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The Great White of the Waveney Valley

A great white egret flies across a fenland mere.

I stand with my back against the trunk of an alder at the edge of the fen. The squally wind shakes the trees this way and that way, waking them from their deep winter slumbers. I can feel the tree’s fibres arc and bow as it flexes and endures the storm’s bluster. I look up and watch the bare crowns sway and dance.

The water’s surface is furrowed like a ploughed field today, such a contrast to yesterday when the fen was calm, and the water of the scrape, like a mirror.

Since photographing swans in North Norfolk, I’ve been attempting to make my images simpler, with less cluttered compositions. The subject is secondary and I am trying to think more as a photographer first rather than wildlife watcher, although the watcher always wins out.

This is not Minsmere. The scrape at the fen is not blessed with a huge variety of bird species, but it is a place where quiet patience is, sometimes, rewarded. A kingfisher may fizz past, a pair of mute swans glide gracefully by, a goldeneye might drop in for a spot of fishing or a marsh harrier drift over, and teal are a constant peeping presence in the winter months.

Recently, the most exciting addition to this congregation has been a great white egret. It is a first for me, but a bird that is becoming increasingly common in the British Isles. It is as big as a grey heron and pure white, apart from a striking needle pointed yellow beak that it sports as part of its non-breeding plumage. It is slender with a dainty neck that it stretches and flexes with lightning speed and precision when fishing at the edge of the reeds.

It is almost always accompanied by its smaller cousin the little egret and they can often be seen together, the smaller egret mimicking the movements of the larger bird almost exactly. The size difference is considerable, which makes it all the more charming when the smaller of the two flits to perch on one of the posts at the edge of the fen, as if to say that size isn’t everything and I’m just as big and dashing as you are!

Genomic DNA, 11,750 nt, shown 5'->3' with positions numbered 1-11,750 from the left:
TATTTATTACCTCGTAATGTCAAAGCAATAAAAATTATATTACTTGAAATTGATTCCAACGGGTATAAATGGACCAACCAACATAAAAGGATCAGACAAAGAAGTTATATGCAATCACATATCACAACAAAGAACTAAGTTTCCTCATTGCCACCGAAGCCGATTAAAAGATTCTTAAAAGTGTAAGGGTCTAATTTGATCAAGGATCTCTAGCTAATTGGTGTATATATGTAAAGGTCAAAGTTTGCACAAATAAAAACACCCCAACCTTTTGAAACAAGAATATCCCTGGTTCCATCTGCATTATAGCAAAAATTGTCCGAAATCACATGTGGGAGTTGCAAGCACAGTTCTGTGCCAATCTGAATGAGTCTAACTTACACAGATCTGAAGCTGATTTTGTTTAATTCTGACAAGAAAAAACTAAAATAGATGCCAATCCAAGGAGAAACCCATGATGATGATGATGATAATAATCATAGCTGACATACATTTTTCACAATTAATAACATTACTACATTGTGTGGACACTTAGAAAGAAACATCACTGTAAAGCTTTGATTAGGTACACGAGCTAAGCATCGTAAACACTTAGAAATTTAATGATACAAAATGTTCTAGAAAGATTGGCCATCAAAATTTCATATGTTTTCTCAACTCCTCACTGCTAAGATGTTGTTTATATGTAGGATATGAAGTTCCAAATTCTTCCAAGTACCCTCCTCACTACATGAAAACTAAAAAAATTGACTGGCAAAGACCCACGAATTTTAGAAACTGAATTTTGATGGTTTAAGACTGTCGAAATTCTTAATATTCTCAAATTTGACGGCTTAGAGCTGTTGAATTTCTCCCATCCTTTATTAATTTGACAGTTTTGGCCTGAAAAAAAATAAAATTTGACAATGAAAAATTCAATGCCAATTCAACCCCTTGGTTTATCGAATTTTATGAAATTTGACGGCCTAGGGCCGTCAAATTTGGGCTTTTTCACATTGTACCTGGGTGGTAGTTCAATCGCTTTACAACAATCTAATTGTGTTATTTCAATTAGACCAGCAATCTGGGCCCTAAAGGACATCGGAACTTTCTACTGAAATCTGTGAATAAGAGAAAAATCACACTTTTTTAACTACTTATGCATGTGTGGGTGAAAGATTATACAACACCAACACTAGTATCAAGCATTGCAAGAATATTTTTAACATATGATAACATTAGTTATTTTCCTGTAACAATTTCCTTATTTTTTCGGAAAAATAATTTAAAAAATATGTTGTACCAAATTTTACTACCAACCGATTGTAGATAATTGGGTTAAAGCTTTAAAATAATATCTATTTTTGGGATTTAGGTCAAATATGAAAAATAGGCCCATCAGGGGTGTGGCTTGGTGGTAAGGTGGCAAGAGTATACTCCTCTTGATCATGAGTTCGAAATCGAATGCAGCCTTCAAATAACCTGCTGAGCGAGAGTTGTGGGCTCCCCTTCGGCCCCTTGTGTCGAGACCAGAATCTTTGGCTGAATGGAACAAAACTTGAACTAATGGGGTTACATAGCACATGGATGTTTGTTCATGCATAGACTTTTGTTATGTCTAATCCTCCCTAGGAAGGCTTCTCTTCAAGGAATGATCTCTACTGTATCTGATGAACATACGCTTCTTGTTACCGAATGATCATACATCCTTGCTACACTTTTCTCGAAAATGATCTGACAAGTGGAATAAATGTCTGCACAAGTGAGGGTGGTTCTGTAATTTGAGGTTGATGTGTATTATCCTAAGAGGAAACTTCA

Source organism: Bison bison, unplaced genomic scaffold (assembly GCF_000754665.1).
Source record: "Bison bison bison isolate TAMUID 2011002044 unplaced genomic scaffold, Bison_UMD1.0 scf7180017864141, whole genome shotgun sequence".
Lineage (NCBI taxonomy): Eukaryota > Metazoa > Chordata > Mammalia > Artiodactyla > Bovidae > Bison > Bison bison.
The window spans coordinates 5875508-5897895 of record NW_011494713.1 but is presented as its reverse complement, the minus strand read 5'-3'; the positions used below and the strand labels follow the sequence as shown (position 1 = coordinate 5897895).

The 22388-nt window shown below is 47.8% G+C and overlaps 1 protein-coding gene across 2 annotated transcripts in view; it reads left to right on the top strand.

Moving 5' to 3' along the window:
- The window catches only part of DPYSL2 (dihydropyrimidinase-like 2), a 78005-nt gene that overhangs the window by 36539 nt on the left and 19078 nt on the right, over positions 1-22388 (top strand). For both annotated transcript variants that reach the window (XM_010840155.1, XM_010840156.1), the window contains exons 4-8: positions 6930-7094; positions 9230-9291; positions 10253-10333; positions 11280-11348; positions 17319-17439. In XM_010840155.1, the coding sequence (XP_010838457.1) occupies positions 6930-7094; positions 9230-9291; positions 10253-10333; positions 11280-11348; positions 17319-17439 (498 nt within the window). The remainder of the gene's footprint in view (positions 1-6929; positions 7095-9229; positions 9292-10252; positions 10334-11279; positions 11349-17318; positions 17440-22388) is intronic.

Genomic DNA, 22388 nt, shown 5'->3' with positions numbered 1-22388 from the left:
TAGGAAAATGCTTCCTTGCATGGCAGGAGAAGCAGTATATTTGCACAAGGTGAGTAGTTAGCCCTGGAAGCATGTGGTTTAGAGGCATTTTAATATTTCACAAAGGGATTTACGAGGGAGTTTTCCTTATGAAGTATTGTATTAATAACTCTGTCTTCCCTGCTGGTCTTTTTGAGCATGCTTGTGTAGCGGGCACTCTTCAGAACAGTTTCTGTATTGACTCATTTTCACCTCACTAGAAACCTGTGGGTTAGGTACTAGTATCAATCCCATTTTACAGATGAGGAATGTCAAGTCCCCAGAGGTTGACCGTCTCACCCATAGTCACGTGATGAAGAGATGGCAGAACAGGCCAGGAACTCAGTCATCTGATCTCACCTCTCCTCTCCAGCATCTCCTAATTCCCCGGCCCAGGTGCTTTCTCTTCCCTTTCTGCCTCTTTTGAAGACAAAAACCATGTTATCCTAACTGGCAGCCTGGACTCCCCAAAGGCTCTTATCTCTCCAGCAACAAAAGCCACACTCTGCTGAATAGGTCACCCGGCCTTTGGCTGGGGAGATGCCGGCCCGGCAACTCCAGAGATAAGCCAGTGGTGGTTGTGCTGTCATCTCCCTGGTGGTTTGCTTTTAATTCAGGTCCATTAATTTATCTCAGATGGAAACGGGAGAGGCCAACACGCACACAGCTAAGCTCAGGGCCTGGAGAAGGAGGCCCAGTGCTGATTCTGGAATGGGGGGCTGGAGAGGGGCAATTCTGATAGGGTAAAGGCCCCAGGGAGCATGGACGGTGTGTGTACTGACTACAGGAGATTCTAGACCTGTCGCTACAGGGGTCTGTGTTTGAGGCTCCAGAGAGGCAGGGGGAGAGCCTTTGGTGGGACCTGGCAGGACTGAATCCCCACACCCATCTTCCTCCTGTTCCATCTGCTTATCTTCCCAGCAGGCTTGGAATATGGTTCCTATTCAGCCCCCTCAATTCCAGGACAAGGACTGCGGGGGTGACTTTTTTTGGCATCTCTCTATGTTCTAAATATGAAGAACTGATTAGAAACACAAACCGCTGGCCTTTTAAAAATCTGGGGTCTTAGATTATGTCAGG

Little egret

The Waveney and Little Ouse valleys are the perfect habitat for the egret. Redgrave and Lopham Fen is the largest remaining lowland valley in England, with an extensive reedbed, grazing meadows and woodland. There are other smaller reserves that connect along the river valleys, creating a corridor of rich potential for a prospecting egret.

I ponder as to where the bird may have come from and discover that there is an expanding population just across the North Sea in Europe, the egret’s most likely origin being the Netherlands.

Little and great white egret

There are in fact two great white egrets present along the Waveney valley this winter. I didn’t believe it at first and had to be sure by making repeated visits to the fen, checking my id books carefully to double check that I hadn’t imagined a second bird. The proof came when I had one bird firmly fixed through the viewfinder of my camera only to see it look up and as it did so did I. I found myself looking at a large white bird with long legs, black feet and yellow beak. It drifted overhead on huge wings and with lazy wingbeats, flying off into the far distance along the Little Ouse valley.

When I looked back through my camera, there remained a great white egret.

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